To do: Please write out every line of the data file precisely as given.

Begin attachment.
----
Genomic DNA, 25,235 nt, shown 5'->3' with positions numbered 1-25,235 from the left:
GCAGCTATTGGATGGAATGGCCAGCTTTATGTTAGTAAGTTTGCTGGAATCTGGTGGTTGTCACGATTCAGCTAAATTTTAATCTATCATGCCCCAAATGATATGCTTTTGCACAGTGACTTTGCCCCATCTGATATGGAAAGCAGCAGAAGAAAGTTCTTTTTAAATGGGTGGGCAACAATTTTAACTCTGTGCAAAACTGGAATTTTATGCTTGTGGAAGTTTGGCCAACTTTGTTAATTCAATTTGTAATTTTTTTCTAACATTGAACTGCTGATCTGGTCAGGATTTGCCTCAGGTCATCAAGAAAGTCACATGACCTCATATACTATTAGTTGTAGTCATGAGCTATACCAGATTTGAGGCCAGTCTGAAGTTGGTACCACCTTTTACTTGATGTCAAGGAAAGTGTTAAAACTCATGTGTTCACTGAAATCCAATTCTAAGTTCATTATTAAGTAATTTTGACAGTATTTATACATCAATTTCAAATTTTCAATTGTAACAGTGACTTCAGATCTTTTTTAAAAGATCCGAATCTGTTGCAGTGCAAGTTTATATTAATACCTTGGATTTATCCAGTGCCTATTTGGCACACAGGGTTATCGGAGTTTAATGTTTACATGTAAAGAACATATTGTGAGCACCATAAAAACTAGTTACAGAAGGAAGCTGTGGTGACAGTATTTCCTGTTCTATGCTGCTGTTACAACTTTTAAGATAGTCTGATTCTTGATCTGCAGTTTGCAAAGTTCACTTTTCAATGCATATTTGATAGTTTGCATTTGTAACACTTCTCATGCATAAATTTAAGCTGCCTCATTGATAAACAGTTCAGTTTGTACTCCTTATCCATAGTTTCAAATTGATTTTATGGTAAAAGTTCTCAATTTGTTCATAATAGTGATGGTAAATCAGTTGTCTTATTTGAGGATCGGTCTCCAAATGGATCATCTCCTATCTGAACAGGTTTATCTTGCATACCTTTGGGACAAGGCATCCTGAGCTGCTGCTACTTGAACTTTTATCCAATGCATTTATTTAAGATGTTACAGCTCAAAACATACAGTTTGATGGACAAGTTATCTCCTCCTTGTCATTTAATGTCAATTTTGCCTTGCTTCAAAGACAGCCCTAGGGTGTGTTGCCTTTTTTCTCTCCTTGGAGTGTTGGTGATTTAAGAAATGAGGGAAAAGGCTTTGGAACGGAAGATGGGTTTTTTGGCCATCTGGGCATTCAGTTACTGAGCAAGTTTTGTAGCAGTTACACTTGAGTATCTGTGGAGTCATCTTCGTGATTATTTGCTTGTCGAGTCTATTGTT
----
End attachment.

Genomic DNA, 25,235 nt, shown 5'->3' with positions numbered 1-25,235 from the left:
GCAGCTATTGGATGGAATGGCCAGCTTTATGTTAGTAAGTTTGCTGGAATCTGGTGGTTGTCACGATTCAGCTAAATTTTAATCTATCATGCCCCAAATGATATGCTTTTGCACAGTGACTTTGCCCCATCTGATATGGAAAGCAGCAGAAGAAAGTTCTTTTTAAATGGGTGGGCAACAATTTTAACTCTGTGCAAAACTGGAATTTTATGCTTGTGGAAGTTTGGCCAACTTTGTTAATTCAATTTGTAATTTTTTTCTAACATTGAACTGCTGATCTGGTCAGGATTTGCCTCAGGTCATCAAGAAAGTCACATGACCTCATATACTATTAGTTGTAGTCATGAGCTATACCAGATTTGAGGCCAGTCTGAAGTTGGTACCACCTTTTACTTGATGTCAAGGAAAGTGTTAAAACTCATGTGTTCACTGAAATCCAATTCTAAGTTCATTATTAAGTAATTTTGACAGTATTTATACATCAATTTCAAATTTTCAATTGTAACAGTGACTTCAGATCTTTTTTAAAAGATCCGAATCTGTTGCAGTGCAAGTTTATATTAATACCTTGGATTTATCCAGTGCCTATTTGGCACACAGGGTTATCGGAGTTTAATGTTTACATGTAAAGAACATATTGTGAGCACCATAAAAACTAGTTACAGAAGGAAGCTGTGGTGACAGTATTTCCTGTTCTATGCTGCTGTTACAACTTTTAAGATAGTCTGATTCTTGATCTGCAGTTTGCAAAGTTCACTTTTCAATGCATATTTGATAGTTTGCATTTGTAACACTTCTCATGCATAAATTTAAGCTGCCTCATTGATAAACAGTTCAGTTTGTACTCCTTATCCATAGTTTCAAATTGATTTTATGGTAAAAGTTCTCAATTTGTTCATAATAGTGATGGTAAATCAGTTGTCTTATTTGAGGATCGGTCTCCAAATGGATCATCTCCTATCTGAACAGGTTTATCTTGCATACCTTTGGGACAAGGCATCCTGAGCTGCTGCTACTTGAACTTTTATCCAATGCATTTATTTAAGATGTTACAGCTCAAAACATACAGTTTGATGGACAAGTTATCTCCTCCTTGTCATTTAATGTCAATTTTGCCTTGCTTCAAAGACAGCCCTAGGGTGTGTTGCCTTTTTTCTCTCCTTGGAGTGTTGGTGATTTAAGAAATGAGGGAAAAGGCTTTGGAACGGAAGATGGGTTTTTTGGCCATCTGGGCATTCAGTTACTGAGCAAGTTTTGTAGCAGTTACACTTGAGTATCTGTGGAGTCATCTTCGTGATTATTTGCTTGTCGAGTCTATTGTT